I am celebrating an anniversary this fall. It was 30 years ago that I decided to devote my professional life and studies to adults with learning disabilities. My interest in intellectual disabilities and the mental health concerns and problems of these groups followed soon after. My interest sprang from several sources, but first among them were my own learning difficulties, first identified when I was in third or fourth grade. If I remember right (and I am sure my mom will correct me if she ever reads this), it was an optometrist who first suggested I might have a learning disability, and I remember these horrible exercises I was supposed to do in order to strengthen the muscles in my eyes. Not sure if that really accomplished anything, but the next year I had to meet with a learning disability “specialist” instead of attending class with my peers. The mean old woman (she probably wasn’t really mean or old, but that is how I remember her) made me draw the shapes of letters on sandpaper until my fingers bled in an attempt to make me stop reversing letters like “d” and “p” and “q” and “g”. I still can’t spell the word, “adapt” correctly on the first try– d’s and p’s mess me up. My handwriting has always been pretty bad, and a part of my continuing trouble with my learning disability is the fact that I still reverse letters, still have multiple slants to my writing, and still have trouble with fine visual motor skills. I still have trouble with left and right, too, still get lost easily, and still can’t add 2 and 2 to save my life. I still have word finding problems that can be really embarrassing sometimes, and I still have a short term memory like a sieve. I still can’t type very well (much to the amusement of my coworkers), and after 35 years of trying, I still can’t parallel park, which some people also find amusing. I still hate telephones because the ability to see someone in front of me while we are talking provides me with so many additional cues to what is going on, and I still avoid loud bars or restaraunts because I have trouble discriminating between the sounds of language… loud places are a giant auditory blur for me. I still can’t focus on one thing for more than ten minutes, and even while writing this short passage I have already checked to see where Hurricane Katia is (cool hurricane tracking website), and read an article about how stroke in younger people is increasing (here). What was I talking about?
Oh yeah. Anyway, the point is that virtually all of the symptoms and weaknesses I had a s a child are still present, and in all my years of practice with many, many adults appropriately diagnosed with learning disabilities, I have rarely, if ever, met anyone who said that the remedial “cures” they endured as children were completely effective, if at all. If it is true that learning disabilities have a neurological basis, which implies a physical difference in the brain, it is highly unlikely that a cure would be possible. With good compensatory strategies, perseverence, a sense of humor, an incredible amount of hard work, and support from significant others, people with learning and other types of disabilities can reach their highest potential when given the opportunity and some help setting appropriate goals. Throughout all my struggles in school, my amazing and oh-so-patient mother was the most important teacher and supporter I had. Whenever I was feeling like a failure, mom would ask, “Did you put all the effort you could into what you were doing?” If I replied with a “yes” she would tell me that, even though I hadn’t been able to do the task I had set out to do, I had succeeded because I had tried it and done my best. The optimism with which she always said “Things always work out for the best,” still guides me and inspires me today. She taught me that, if I try hard and fail anyway at something, then that is probably not something I want to do for a living, even though I might be having a good time with it. I have had many clients over the years who, to prove it to themselves and others that they are “competent”, have gone into completely inappropriate career or job directions. I have seen people with significant math troubles who want to be math teachers, people with significant writing and spelling problems who want to be writers for a living, people with nonverbal learning disorders who want to be mechanics or engineers, and there was one guy with cerebral palsy who wanted to be a barber. The most beneficial thing that ever happened to me in school was failing chemistry and biology during my first year of college (in addition to a couple of other science courses). I was forced to look realistically at my strengths and weaknesses, to rule out majors and sciences that required a lot of mathematics, and rule in those that were more theoretical. And that led me to psychology and speech/language pathology, which I still love. What was I talking about?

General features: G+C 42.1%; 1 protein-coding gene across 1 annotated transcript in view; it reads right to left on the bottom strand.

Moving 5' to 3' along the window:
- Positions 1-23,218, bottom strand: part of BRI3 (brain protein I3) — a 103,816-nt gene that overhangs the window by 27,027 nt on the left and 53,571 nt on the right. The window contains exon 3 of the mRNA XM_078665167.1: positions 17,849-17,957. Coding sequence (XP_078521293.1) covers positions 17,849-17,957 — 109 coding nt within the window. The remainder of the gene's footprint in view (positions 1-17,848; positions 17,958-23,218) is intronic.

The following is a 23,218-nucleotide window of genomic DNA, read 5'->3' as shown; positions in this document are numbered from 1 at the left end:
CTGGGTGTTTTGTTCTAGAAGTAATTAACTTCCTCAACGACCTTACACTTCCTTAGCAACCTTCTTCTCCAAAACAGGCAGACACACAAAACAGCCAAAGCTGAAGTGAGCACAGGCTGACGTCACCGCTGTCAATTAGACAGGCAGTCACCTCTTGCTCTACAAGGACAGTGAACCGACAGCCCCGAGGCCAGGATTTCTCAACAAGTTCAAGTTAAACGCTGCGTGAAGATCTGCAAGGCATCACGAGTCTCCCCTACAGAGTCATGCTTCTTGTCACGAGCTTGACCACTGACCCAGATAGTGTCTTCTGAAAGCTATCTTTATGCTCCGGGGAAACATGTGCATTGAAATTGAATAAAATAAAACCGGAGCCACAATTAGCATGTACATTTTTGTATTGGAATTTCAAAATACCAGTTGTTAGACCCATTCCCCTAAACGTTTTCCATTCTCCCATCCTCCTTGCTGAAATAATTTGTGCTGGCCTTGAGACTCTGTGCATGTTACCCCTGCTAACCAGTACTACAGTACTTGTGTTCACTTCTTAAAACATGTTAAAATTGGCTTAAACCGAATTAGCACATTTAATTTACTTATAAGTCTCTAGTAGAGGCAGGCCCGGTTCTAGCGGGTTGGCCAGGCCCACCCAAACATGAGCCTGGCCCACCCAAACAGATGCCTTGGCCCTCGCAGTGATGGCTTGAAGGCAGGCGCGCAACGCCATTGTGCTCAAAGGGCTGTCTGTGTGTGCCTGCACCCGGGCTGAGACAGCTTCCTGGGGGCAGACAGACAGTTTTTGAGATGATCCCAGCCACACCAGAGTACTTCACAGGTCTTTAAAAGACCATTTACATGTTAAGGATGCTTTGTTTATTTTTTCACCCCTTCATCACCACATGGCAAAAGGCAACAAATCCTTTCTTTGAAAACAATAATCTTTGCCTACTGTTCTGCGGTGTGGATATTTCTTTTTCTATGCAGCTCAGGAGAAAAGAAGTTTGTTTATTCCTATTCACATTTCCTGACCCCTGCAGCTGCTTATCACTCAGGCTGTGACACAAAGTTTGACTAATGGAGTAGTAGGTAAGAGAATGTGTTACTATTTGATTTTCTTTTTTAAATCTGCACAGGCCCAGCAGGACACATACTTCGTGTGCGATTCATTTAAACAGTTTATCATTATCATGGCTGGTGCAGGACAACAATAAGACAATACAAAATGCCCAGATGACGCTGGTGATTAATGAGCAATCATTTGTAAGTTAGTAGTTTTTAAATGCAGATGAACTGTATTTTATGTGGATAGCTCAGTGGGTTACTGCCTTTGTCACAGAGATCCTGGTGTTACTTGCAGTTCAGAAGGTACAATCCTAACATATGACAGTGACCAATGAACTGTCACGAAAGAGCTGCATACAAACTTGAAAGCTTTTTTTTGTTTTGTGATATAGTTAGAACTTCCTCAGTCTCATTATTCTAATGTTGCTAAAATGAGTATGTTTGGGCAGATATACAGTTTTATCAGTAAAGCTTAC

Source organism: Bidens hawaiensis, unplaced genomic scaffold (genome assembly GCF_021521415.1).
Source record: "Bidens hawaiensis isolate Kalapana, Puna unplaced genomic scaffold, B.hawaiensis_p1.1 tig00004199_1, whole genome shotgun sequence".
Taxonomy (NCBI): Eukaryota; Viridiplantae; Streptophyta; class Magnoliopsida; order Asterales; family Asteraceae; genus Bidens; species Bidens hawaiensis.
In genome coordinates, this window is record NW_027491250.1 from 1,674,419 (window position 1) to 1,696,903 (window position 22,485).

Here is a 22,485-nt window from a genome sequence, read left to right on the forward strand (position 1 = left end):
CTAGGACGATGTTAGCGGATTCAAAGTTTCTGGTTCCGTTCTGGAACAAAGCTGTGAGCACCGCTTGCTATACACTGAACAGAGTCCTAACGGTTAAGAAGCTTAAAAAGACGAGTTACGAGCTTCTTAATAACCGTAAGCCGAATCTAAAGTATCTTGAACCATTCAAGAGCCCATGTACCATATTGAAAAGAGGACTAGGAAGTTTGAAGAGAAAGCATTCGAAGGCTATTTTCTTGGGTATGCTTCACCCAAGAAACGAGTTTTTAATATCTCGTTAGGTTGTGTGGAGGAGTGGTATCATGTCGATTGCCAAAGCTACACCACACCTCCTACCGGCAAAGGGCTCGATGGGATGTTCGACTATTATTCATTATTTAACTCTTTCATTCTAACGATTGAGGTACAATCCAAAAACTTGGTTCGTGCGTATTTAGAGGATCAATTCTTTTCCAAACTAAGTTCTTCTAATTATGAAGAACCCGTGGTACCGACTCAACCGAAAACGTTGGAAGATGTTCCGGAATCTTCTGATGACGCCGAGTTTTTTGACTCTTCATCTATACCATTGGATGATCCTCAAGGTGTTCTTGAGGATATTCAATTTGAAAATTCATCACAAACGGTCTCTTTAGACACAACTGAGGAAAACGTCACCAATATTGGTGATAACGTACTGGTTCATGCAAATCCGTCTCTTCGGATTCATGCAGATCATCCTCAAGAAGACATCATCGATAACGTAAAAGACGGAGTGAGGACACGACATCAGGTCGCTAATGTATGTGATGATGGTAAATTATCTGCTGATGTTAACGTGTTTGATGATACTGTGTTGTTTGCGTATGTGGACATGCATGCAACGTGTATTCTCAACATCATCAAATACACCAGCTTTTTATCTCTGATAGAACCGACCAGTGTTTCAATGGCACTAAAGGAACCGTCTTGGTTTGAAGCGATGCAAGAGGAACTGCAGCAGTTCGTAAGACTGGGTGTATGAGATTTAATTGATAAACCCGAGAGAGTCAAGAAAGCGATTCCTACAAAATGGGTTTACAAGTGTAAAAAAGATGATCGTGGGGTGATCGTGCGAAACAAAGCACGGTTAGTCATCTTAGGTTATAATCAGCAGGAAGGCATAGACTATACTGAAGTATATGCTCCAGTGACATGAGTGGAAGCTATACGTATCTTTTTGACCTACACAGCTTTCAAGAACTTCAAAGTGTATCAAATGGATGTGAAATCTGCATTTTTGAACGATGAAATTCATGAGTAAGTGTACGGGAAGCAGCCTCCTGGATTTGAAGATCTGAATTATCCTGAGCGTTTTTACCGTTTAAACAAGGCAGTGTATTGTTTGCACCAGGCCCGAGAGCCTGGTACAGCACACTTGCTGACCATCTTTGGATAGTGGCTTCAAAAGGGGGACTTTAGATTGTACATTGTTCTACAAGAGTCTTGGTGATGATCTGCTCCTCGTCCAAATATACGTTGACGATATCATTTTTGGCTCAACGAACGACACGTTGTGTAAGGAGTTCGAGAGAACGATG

Oh yeah, I have been studying the field of learning disabilities (including ADHD) and intellectual disabilities for 30 years this fall, and I couldn’t have made a better choice for my life’s work. My practice is successful, my relationships are satisfying, I don’t have to do all that much math, and the parking lot does not require me to parallel park. Things do work out for the best, if you let them. Thanks for teaching me that, mom.
Oh! I almost forgot! Read this article in the New York Times:
This guy is an inspiration and not only has a Pulitzer for his poetry, but also has witten the book, ”My Dyslexia” (Phillip Schultz), and I can’t wait to read it.
Dr. Gary Macdonald has focused his practice on evaluating adult learning and performance problems and translating evaluation results into real-life solutions for cognitive weaknesses in the workplace, home, and community. Assessment and psychotherapy for people who have dyslexia, ADHD, nonverbal learning disabilities, social or interpersonal problems, and/or Asperger’s Disorder are professional interests. Gary is a Licensed Clinical Psychologist and a Licensed School Psychologist.